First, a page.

The Book of Lost Things - John Connolly
This was a fun read for Halloween. It is dark, but also lighthearted, evoking a Hans Christian Anderson/Brothers Grim tone. We meet Daniel, a young boy who lost his mother. He and his mother shared a love for books. She taught him at a young age the importance of books and storytelling. After his mother passes, Daniel's books begin speaking to him, luring him into a world of crooked fairy tales and evil creatures.
One of the things I liked best about this book was Connolly's dismissal of a typical "happily ever after" theme. Fairy tales are retold in a twisted and bleak manner, offering a new outlook on Rumpelstiltskin, Snow White and Little Red Riding Hood, to name a few. Even the ending rejects the conventional. Ultimately the tone is hopeful, but Connolly doesn't sugar coat anything and instead opts for a darker, cheerless tone, perfect for Halloween.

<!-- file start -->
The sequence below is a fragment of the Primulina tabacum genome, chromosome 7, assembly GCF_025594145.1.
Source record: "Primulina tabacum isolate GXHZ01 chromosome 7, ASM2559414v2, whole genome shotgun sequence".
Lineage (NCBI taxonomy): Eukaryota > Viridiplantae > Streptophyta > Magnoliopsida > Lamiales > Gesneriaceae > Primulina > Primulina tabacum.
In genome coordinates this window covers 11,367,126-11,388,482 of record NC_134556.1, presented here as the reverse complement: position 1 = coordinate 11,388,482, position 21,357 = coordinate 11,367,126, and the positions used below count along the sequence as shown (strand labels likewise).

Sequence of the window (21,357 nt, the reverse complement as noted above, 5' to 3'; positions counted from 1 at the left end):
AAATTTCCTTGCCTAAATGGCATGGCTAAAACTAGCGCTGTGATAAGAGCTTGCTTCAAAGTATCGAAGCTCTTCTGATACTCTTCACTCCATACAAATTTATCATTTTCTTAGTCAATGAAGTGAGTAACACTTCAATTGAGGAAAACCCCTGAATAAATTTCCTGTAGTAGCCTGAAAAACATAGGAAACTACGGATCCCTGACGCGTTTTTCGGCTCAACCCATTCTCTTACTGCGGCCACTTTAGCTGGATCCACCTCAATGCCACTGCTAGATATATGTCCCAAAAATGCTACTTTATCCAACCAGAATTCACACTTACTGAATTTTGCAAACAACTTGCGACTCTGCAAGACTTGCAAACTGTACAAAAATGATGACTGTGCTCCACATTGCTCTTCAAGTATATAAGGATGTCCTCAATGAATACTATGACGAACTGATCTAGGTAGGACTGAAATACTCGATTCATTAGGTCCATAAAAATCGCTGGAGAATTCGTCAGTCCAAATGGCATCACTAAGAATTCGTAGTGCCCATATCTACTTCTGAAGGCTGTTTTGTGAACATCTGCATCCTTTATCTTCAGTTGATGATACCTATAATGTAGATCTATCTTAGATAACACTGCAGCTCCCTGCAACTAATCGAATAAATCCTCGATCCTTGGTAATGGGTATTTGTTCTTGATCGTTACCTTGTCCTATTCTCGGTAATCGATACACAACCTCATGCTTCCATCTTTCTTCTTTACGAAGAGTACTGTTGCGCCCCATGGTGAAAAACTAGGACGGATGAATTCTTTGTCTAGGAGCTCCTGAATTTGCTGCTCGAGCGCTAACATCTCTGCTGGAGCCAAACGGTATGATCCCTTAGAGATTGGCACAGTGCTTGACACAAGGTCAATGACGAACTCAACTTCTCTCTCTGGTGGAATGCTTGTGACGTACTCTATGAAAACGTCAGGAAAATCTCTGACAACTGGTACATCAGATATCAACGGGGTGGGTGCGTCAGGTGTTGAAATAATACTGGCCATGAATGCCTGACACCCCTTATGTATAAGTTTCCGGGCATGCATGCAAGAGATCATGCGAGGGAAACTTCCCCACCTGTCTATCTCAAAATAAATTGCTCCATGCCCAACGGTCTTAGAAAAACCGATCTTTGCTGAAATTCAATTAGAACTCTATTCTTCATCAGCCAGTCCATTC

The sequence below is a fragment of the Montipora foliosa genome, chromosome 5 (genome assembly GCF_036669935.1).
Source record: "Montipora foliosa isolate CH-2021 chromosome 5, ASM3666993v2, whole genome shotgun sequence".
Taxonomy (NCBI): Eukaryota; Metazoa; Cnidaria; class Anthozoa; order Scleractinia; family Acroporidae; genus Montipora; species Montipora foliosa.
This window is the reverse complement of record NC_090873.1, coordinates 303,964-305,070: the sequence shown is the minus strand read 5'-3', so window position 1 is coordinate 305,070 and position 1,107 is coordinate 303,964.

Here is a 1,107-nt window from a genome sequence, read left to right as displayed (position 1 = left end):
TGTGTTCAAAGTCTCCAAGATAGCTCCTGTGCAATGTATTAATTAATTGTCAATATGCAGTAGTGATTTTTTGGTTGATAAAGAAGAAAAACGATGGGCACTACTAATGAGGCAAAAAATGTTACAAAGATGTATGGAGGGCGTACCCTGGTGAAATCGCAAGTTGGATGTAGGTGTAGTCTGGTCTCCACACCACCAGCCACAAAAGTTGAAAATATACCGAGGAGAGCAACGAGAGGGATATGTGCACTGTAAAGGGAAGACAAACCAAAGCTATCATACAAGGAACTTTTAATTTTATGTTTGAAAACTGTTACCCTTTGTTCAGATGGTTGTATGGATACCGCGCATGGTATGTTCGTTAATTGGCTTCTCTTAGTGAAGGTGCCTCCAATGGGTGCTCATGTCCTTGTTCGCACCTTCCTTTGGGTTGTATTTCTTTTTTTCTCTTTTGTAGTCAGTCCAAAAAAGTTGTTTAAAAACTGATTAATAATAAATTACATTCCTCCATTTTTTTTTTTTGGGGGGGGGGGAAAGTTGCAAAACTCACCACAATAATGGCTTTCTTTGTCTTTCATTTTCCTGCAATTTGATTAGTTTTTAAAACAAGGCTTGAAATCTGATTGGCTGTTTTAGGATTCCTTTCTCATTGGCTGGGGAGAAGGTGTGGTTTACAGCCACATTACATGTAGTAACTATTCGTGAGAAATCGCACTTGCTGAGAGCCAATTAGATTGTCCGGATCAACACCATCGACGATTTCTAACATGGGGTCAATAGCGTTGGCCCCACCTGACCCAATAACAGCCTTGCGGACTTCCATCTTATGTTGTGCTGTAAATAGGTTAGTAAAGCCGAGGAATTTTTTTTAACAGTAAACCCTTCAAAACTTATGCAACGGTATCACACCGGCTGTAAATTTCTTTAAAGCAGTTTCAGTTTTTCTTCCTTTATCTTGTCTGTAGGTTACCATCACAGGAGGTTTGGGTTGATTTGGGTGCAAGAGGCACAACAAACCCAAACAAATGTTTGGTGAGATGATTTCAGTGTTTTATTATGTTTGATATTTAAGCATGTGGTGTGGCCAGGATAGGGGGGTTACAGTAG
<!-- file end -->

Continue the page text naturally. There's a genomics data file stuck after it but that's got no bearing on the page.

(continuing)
This is a great book to read when you want a captivating story. It's a true modern fairy tale about transitions and the loss of innocence. I'm tempted to compare it to The Shadow of the Wind, as they are both suspenseful books about books. However if you didn't enjoy The Shadow of the Wind don't write off The Book of Lost Things. I would recommend this book to the true bibliophile, someone who loves to not only read books, but to admire and collect them as well. It's a fun suspense for the book lover, exploring how books shape the world around us and our imagination. It captures the trills, the fears and the triumphs that are held in books.
Publisher: Atria Books, 2006